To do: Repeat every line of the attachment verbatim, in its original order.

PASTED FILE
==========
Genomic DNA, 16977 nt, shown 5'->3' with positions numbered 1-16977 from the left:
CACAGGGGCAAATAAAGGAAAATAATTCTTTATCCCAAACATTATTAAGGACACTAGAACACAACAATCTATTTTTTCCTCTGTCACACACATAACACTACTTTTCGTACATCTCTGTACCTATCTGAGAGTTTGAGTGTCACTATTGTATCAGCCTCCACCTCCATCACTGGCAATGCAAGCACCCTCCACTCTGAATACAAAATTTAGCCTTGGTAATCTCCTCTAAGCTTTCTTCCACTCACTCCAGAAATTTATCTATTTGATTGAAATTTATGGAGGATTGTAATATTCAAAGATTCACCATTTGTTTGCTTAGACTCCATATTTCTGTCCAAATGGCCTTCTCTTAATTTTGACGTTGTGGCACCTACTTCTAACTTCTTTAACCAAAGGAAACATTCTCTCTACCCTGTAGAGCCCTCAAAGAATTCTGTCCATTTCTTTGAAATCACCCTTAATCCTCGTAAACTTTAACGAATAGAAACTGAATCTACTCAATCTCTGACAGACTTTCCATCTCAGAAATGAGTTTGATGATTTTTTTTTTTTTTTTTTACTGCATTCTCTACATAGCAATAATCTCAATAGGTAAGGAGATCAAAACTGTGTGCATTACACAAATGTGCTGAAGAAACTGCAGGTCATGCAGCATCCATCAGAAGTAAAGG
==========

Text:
Genomic DNA, 16977 nt, shown 5'->3' with positions numbered 1-16977 from the left:
CACAGGGGCAAATAAAGGAAAATAATTCTTTATCCCAAACATTATTAAGGACACTAGAACACAACAATCTATTTTTTCCTCTGTCACACACATAACACTACTTTTCGTACATCTCTGTACCTATCTGAGAGTTTGAGTGTCACTATTGTATCAGCCTCCACCTCCATCACTGGCAATGCAAGCACCCTCCACTCTGAATACAAAATTTAGCCTTGGTAATCTCCTCTAAGCTTTCTTCCACTCACTCCAGAAATTTATCTATTTGATTGAAATTTATGGAGGATTGTAATATTCAAAGATTCACCATTTGTTTGCTTAGACTCCATATTTCTGTCCAAATGGCCTTCTCTTAATTTTGACGTTGTGGCACCTACTTCTAACTTCTTTAACCAAAGGAAACATTCTCTCTACCCTGTAGAGCCCTCAAAGAATTCTGTCCATTTCTTTGAAATCACCCTTAATCCTCGTAAACTTTAACGAATAGAAACTGAATCTACTCAATCTCTGACAGACTTTCCATCTCAGAAATGAGTTTGATGATTTTTTTTTTTTTTTTTTACTGCATTCTCTACATAGCAATAATCTCAATAGGTAAGGAGATCAAAACTGTGTGCATTACACAAATGTGCTGAAGAAACTGCAGGTCATGCAGCATCCATCAGAAGTAAAGG